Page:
Sight Radius Compared
The standard line of sight on the G17 is 6.5″ in length, while the G19 is 6.02″ in length. It may seem like a small difference, but at the range, a distance of a few millimeters can mean a difference of several inches in hit accuracy at a distance of 25 yards. On targets at distances of 50 yards or greater, a few inches can become several feet of bullet deflection with the slightest movement by the shooter.
In theory, a longer sight radius allows for better accuracy. A longer sight radius allows you to see sight alignment errors more easily and correct them in realtime. That concept works well in a controlled environment while shooting from a bench rest with the pistol mounted on a stable surface. In the real world, the accuracy of a gun depends on the ability of the person firing it. If you want exceptional technical accuracy from your pistol, take it to the range and train with it.
Drawing from a Kydex holster in the appendix position, both guns are easy to grip, draw and reholster. The elongated grip of the G17 gives you more real estate for drawing. However, the extra length can also cause your hand to search to find the correct draw position. I found my hand hitting lower on the grip than I intended, an issue I didn’t have with the compact size G19.
I performed a drill of five holster draws, five shots fired @15 yards with both pistols on a standard USPSA target. After sending 25 rounds downrange with both pistols, I found both to be equally comfortable to hold and fire. Glock perfection? More like Glock reliability. With more than a million pistols sold in the US alone, the minimalist Glock design delivers every time you pull the trigger.
Concealed Carry Dynamics
I carried both pistols for a full day, on two different days, doing all of my normal daily activities. Both pistols were appendix carried IWB, in Kydex holsters with a full magazine, in condition one, in the two o’clock position. The G17 was in a LAG Tactical Liberator MKII holster, the G19 was in a Fury Carry Solutions Appendix Series holster. Both holsters are similar in shape and size. They also have an MSRP of about the same price depending on the build options you choose.
So if you’re looking to carry the Glock 17 VS 19, what are my thoughts? I didn’t enjoy carrying the GIock 17 concealed. Even with a good gun belt and holster, the extra weight of the loaded gun caused my pants to sag in the front. I found myself continuously readjusting my pants throughout the day. I also found my wrist (above my thumb) consistently hitting the butt of the gun each time I needed access to my keys or a knife in my pocket. The G17 isn’t drastically larger than the G19, but I was more than happy to swap it the next day for testing.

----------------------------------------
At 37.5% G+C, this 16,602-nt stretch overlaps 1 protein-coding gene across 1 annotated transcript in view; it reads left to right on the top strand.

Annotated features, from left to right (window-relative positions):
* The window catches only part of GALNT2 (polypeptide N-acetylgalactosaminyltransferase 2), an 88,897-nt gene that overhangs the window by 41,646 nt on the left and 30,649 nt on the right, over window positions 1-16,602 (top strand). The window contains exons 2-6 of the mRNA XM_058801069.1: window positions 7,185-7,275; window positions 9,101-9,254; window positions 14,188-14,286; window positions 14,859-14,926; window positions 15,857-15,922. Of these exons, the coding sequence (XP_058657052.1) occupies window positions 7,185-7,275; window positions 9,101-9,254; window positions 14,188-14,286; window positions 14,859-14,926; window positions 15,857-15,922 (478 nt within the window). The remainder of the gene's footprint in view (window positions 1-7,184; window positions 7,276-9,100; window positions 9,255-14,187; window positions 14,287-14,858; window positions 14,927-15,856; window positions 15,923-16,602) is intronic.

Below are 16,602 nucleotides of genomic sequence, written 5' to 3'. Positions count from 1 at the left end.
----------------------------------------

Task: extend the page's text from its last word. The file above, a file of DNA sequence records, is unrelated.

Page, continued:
Despite similarities, the compact G19 is 8.5% shorter in height and 9.2% shorter in length than the G17. It also weighs 10.5% less when loaded. As noted, the size and weight difference isn’t considerable, but it is consequential. A little can be a lot. Case in point, I’m still comfortably carrying the G19 concealed as I type this comparison. Of course, your results may vary depending on your body shape and size.
Glock 17 VS 19: Ballistics Testing
I set up a ballistic chronograph at the range to test two popular self-defense ammo loads. I shot ten rounds of Speer Gold Dot 9mm JHP 124gr +P and ten rounds of Federal HST 9mm JHP 147gr through both pistols. The recorded data from the chronograph was captured at a distance of about 10′ with a calibrated unit. Being known for reliability and mechanical accuracy, both pistols performed extremely well while cycling the self-defense ammo. I had no issues with feeding, firing or ejecting rounds from either brand of ammunition.
In the G17, the Speer Gold Dot 9mm JHP 124gr +P pushed an average velocity of 1179. The G19 finished with an average of 1181. With the heavier subsonic Federal HST 9mm JHP 147gr loaded the G17 had an average velocity of 967, while the G19 averaged out at a velocity of 964. In conclusion, based on the data, we have another draw. The G19 handles the velocity of the 124gr +P loads a little better. The longer barrel of the G48 handles the heavier 147gr ammo at a velocity a little closer to the advertised manufacturer box speed.